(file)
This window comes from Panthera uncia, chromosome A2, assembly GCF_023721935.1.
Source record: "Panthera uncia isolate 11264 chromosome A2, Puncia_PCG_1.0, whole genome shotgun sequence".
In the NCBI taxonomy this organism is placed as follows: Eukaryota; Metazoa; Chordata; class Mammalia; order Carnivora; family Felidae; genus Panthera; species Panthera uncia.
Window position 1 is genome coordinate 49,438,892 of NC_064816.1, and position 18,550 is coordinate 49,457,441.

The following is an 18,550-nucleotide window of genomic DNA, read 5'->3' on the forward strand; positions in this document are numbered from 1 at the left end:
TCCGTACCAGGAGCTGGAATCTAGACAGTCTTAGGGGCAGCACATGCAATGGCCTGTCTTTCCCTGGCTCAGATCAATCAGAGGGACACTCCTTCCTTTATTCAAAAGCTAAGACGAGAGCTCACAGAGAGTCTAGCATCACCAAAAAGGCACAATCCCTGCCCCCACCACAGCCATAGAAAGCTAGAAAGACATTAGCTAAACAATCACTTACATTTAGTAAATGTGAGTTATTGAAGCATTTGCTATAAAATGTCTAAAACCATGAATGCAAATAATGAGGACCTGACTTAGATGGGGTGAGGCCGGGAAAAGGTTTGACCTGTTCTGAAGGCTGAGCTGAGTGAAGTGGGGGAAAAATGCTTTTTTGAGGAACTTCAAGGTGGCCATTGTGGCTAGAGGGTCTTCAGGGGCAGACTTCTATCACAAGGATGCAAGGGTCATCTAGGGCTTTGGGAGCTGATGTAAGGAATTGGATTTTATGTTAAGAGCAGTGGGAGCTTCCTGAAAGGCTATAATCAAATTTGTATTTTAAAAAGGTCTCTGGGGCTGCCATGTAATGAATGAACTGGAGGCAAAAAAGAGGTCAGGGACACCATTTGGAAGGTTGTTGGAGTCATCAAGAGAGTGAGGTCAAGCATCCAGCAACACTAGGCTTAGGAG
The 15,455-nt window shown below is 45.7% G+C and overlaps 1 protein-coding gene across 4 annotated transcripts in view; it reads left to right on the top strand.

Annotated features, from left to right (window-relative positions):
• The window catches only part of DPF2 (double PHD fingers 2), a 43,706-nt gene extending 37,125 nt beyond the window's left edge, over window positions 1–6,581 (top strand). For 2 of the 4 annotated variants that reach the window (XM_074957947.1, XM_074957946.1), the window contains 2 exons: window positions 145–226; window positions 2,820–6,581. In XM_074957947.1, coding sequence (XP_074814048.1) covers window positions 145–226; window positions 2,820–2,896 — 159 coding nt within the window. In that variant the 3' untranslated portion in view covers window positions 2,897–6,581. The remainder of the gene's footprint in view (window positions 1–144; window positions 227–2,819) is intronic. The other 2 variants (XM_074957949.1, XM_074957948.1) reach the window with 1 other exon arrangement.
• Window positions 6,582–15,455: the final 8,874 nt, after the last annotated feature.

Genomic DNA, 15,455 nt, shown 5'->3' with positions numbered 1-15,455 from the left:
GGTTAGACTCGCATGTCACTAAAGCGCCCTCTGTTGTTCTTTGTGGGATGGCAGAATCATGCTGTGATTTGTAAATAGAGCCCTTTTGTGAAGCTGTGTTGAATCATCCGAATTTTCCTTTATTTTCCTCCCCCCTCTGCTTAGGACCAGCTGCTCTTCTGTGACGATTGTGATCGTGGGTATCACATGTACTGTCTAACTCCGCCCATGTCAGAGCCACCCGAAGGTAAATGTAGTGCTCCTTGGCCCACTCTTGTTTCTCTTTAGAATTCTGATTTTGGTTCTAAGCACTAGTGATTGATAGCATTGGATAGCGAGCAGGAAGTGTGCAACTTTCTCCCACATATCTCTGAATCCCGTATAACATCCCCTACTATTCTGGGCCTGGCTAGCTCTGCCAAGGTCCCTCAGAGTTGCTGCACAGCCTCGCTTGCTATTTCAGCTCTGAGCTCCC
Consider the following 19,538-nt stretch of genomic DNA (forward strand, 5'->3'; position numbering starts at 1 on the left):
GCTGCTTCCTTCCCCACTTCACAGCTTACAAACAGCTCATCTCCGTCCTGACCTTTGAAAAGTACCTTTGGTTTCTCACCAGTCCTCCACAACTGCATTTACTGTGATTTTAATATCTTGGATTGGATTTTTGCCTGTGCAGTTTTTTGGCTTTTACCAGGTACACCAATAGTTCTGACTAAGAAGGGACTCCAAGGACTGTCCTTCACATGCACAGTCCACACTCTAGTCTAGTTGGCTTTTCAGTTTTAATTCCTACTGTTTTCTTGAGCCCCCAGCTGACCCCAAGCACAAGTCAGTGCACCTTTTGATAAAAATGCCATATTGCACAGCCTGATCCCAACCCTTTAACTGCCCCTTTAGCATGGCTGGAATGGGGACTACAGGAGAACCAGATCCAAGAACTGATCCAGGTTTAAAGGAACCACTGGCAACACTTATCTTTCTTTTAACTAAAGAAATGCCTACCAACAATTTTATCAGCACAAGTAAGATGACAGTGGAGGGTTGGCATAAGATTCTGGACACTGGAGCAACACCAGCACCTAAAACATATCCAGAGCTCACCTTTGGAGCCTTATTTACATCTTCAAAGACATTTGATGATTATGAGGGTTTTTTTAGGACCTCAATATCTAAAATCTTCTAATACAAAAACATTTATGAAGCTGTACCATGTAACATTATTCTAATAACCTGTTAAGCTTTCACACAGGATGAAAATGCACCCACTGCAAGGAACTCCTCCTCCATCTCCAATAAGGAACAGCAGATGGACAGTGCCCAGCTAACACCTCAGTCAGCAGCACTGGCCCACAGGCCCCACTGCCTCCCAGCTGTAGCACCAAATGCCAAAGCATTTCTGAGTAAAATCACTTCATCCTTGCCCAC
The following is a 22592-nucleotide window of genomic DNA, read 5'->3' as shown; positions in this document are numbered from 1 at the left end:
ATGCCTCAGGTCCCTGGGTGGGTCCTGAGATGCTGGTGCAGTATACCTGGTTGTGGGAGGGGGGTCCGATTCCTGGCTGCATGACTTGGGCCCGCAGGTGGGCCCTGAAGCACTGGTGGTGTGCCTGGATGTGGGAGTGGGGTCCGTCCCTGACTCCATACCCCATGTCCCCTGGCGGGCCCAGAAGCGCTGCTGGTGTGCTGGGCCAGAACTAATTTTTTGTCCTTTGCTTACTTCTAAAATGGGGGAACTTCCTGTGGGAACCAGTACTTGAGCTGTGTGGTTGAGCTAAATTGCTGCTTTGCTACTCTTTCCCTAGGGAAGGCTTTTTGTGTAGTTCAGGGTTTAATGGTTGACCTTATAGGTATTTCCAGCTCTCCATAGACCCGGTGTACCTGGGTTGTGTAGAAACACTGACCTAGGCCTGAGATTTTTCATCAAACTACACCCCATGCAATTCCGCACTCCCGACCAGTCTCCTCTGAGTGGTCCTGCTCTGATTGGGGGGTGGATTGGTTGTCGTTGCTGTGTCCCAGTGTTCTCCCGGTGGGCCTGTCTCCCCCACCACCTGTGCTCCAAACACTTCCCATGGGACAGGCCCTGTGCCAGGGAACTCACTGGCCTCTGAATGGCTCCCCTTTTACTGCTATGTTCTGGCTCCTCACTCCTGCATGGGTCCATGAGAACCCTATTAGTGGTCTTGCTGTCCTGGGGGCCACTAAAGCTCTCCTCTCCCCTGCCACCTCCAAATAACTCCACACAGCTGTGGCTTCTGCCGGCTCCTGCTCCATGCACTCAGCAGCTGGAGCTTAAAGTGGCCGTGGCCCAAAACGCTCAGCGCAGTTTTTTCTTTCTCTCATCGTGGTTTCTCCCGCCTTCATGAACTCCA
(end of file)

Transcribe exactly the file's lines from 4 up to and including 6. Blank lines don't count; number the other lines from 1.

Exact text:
Window position 1 is genome coordinate 49,438,892 of NC_064816.1, and position 18,550 is coordinate 49,457,441.

The following is an 18,550-nucleotide window of genomic DNA, read 5'->3' on the forward strand; positions in this document are numbered from 1 at the left end:
TCCGTACCAGGAGCTGGAATCTAGACAGTCTTAGGGGCAGCACATGCAATGGCCTGTCTTTCCCTGGCTCAGATCAATCAGAGGGACACTCCTTCCTTTATTCAAAAGCTAAGACGAGAGCTCACAGAGAGTCTAGCATCACCAAAAAGGCACAATCCCTGCCCCCACCACAGCCATAGAAAGCTAGAAAGACATTAGCTAAACAATCACTTACATTTAGTAAATGTGAGTTATTGAAGCATTTGCTATAAAATGTCTAAAACCATGAATGCAAATAATGAGGACCTGACTTAGATGGGGTGAGGCCGGGAAAAGGTTTGACCTGTTCTGAAGGCTGAGCTGAGTGAAGTGGGGGAAAAATGCTTTTTTGAGGAACTTCAAGGTGGCCATTGTGGCTAGAGGGTCTTCAGGGGCAGACTTCTATCACAAGGATGCAAGGGTCATCTAGGGCTTTGGGAGCTGATGTAAGGAATTGGATTTTATGTTAAGAGCAGTGGGAGCTTCCTGAAAGGCTATAATCAAATTTGTATTTTAAAAAGGTCTCTGGGGCTGCCATGTAATGAATGAACTGGAGGCAAAAAAGAGGTCAGGGACACCATTTGGAAGGTTGTTGGAGTCATCAAGAGAGTGAGGTCAAGCATCCAGCAACACTAGGCTTAGGAG